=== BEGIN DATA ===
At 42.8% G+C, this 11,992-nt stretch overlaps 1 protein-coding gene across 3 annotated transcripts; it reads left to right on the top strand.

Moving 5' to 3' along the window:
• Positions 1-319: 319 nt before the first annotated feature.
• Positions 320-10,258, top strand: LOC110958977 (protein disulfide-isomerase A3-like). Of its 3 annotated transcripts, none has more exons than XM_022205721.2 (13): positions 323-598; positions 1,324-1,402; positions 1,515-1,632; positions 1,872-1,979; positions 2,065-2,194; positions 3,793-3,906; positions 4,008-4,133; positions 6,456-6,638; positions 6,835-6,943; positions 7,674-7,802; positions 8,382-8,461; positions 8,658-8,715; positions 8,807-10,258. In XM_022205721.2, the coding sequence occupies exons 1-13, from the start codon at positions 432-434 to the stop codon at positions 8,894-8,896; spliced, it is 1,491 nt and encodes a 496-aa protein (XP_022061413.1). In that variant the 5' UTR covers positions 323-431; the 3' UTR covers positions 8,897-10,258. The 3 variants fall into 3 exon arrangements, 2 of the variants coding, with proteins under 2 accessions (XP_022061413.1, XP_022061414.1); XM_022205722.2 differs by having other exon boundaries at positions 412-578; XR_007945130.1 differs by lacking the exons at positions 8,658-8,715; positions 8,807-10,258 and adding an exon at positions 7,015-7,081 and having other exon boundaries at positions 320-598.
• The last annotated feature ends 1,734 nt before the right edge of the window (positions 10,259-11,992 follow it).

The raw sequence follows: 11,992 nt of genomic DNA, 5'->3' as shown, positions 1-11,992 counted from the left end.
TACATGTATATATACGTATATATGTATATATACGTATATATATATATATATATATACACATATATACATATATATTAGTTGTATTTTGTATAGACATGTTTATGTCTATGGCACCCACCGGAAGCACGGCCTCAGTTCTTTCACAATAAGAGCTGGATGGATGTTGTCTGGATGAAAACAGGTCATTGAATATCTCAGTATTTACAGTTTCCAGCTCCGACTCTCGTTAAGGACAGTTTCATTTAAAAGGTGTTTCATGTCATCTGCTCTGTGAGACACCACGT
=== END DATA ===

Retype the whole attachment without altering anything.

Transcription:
At 42.8% G+C, this 11,992-nt stretch overlaps 1 protein-coding gene across 3 annotated transcripts; it reads left to right on the top strand.

Moving 5' to 3' along the window:
• Positions 1-319: 319 nt before the first annotated feature.
• Positions 320-10,258, top strand: LOC110958977 (protein disulfide-isomerase A3-like). Of its 3 annotated transcripts, none has more exons than XM_022205721.2 (13): positions 323-598; positions 1,324-1,402; positions 1,515-1,632; positions 1,872-1,979; positions 2,065-2,194; positions 3,793-3,906; positions 4,008-4,133; positions 6,456-6,638; positions 6,835-6,943; positions 7,674-7,802; positions 8,382-8,461; positions 8,658-8,715; positions 8,807-10,258. In XM_022205721.2, the coding sequence occupies exons 1-13, from the start codon at positions 432-434 to the stop codon at positions 8,894-8,896; spliced, it is 1,491 nt and encodes a 496-aa protein (XP_022061413.1). In that variant the 5' UTR covers positions 323-431; the 3' UTR covers positions 8,897-10,258. The 3 variants fall into 3 exon arrangements, 2 of the variants coding, with proteins under 2 accessions (XP_022061413.1, XP_022061414.1); XM_022205722.2 differs by having other exon boundaries at positions 412-578; XR_007945130.1 differs by lacking the exons at positions 8,658-8,715; positions 8,807-10,258 and adding an exon at positions 7,015-7,081 and having other exon boundaries at positions 320-598.
• The last annotated feature ends 1,734 nt before the right edge of the window (positions 10,259-11,992 follow it).

The raw sequence follows: 11,992 nt of genomic DNA, 5'->3' as shown, positions 1-11,992 counted from the left end.
TACATGTATATATACGTATATATGTATATATACGTATATATATATATATATATATACACATATATACATATATATTAGTTGTATTTTGTATAGACATGTTTATGTCTATGGCACCCACCGGAAGCACGGCCTCAGTTCTTTCACAATAAGAGCTGGATGGATGTTGTCTGGATGAAAACAGGTCATTGAATATCTCAGTATTTACAGTTTCCAGCTCCGACTCTCGTTAAGGACAGTTTCATTTAAAAGGTGTTTCATGTCATCTGCTCTGTGAGACACCACGT